After changes have been tested in the programmer’s personal libraries &
released for carrying out the software testing of the overall system, the
decision must be made as to how much systems & regression testing is
required. If possible, the entire test data set should be rerun. If this is
viewed as difficult or too expensive, the Retest Planning Matrix is one tool
that can be useful for planning the change testing needed. This matrix can also
be used as a routine part of the software testing in the system wide planning.
Once completed, it is useful for guiding re-testing during development & for
determining the testing required for later maintenance changes.
On careful examination of the following sample retest planning matrix, we can
see that the matrix relates test cases (folios, test procedures, or just
individual cases) to system programs & modules. A check entry indicates that
the case is to be re tested when the module is changed. A question mark (?)
signals that re-testing will be required in some cases & not in others -
that is, we must examine the change to determine whether the test is necessary.
No entry means that the test is not required. In the following example, we have
twenty modules & fifty test cases. The completed row tells us that case
number 3 is to be rerun whenever modules 2, 9, 15, 16, or 20 are changed. The
completed column tells us that if we make a change in module 2, we have to rerun
test cases 2, 3, 8, 49, & 50 & possibly tests 7 & 9.
Completing a retest planning matrix during initial development takes very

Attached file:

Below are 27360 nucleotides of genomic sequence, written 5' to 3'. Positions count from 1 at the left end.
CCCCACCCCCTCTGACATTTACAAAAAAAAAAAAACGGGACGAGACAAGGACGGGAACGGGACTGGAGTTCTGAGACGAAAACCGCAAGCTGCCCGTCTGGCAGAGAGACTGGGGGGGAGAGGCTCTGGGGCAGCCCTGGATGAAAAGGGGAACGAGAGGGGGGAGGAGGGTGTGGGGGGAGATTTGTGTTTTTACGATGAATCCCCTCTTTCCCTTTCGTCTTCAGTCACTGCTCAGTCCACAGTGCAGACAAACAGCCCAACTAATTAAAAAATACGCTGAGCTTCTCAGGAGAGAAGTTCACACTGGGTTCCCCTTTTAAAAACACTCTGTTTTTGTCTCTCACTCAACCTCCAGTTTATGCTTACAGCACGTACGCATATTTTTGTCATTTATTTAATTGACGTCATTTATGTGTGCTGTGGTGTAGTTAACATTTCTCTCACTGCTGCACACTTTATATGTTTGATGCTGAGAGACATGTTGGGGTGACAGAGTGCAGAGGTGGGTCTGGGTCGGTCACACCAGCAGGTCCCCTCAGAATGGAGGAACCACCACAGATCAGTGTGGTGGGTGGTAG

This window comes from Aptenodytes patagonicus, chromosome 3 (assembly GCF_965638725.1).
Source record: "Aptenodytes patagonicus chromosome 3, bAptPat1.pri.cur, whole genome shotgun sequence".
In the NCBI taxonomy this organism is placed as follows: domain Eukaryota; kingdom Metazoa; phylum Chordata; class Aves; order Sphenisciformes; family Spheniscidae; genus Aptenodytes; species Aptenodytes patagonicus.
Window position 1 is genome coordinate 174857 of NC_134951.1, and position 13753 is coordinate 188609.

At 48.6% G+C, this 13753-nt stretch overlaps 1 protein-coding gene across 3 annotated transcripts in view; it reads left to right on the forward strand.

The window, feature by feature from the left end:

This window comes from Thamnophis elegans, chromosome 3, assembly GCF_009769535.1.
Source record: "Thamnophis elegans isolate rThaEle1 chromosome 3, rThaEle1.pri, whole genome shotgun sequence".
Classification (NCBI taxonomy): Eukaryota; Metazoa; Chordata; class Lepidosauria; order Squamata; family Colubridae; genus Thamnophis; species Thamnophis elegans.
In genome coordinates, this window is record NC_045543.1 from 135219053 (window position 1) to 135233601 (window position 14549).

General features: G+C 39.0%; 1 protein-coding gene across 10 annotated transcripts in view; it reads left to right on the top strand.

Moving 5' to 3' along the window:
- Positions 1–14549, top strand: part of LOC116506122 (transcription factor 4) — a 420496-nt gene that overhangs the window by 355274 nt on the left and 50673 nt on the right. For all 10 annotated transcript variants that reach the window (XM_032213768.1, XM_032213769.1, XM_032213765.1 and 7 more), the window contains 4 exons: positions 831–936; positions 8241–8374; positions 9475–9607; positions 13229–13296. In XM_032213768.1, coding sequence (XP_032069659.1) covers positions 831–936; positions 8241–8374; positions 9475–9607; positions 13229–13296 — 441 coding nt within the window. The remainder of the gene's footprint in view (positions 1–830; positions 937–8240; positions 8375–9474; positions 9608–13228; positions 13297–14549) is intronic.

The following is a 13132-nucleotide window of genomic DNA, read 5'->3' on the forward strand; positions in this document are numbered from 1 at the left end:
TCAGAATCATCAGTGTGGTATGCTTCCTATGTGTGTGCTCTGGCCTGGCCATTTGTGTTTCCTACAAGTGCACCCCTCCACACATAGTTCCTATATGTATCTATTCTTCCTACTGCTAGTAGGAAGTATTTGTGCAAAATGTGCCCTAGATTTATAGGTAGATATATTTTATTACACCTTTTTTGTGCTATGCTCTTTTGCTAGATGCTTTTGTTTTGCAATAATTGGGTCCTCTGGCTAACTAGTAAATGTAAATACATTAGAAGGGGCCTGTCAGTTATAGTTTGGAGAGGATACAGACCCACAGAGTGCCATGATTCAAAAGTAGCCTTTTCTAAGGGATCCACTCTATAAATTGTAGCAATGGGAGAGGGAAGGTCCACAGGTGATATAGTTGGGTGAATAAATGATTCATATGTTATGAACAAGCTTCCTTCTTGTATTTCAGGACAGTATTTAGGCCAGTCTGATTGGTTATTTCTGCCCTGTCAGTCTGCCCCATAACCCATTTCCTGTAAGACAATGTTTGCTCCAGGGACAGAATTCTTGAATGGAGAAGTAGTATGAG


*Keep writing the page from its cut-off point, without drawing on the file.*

little time. The planning matrix may be reviewed by system users & will help
show the level of re-testing expected whenever changes are made. Only minor
continuing effort is required to keep the matrix latest. Whenever modules are
changed, the matrix should be reviewed to assure that it still indicates an
appropriate re-testing plant. If new cases or modules are added, then new rows
or columns are simply added to the existing matrix. The matrix may also be
generated automatically by doing the instrumentation of every module so as to
trigger a utility, which could indicate which modules are executed by which test
The retest-planning matrix helps us to decide what should be re-tested. The
data needed to execute the selected cases will be available if we have
maintained it since the initial development of the system. If not, the cost of
recreating it quickly becomes prohibitive. It is impractical to have to start
from scratch & prepare tests for small changes. Constructing new test data
every time a change is made takes a very long time. To test changes effectively
we must save the test data for reuse!
It should be emphasized that running the complete system test set i.e. full
regression run of all test cases, is necessary in high-risk situations to ensure
that all functions & system capabilities continue to perform as required
after a change has been made. Even assuming a "perfect" change, it is possible
for systems to fail because of "old" faults already existing in the system.
Short of re-testing all functions, there is no way to prevent such faults from
causing a major failure or unacceptable system behavior!
When the cost or time required for full regression is very high, it is
helpful to group or make batches of the changes to be tested. Overall system
wide software testing for a group of related changes takes no more effort than
testing any one individually. Batch making of fixes & corrections minimizes
re-testing effort & justifies more comprehensive software testing.
Maintenance organized so that changes are grouped or batched & only applied
at regular intervals is called scheduled maintenance.
established for each system, generally quarterly or six monthly. Changes are
held & applied all at once at the designated interval. This permits a single
design review of all the proposed changes, avoids having to change the same code
multiple times, & allows a thorough systems & acceptance test to be
carried out before the changes are made effective. It greatly improves change
quality & saves a lot of money at the same time. Of course, if too many
changes are grouped, then debugging becomes complicated by added difficulty in
quickly isolating the source of the problem.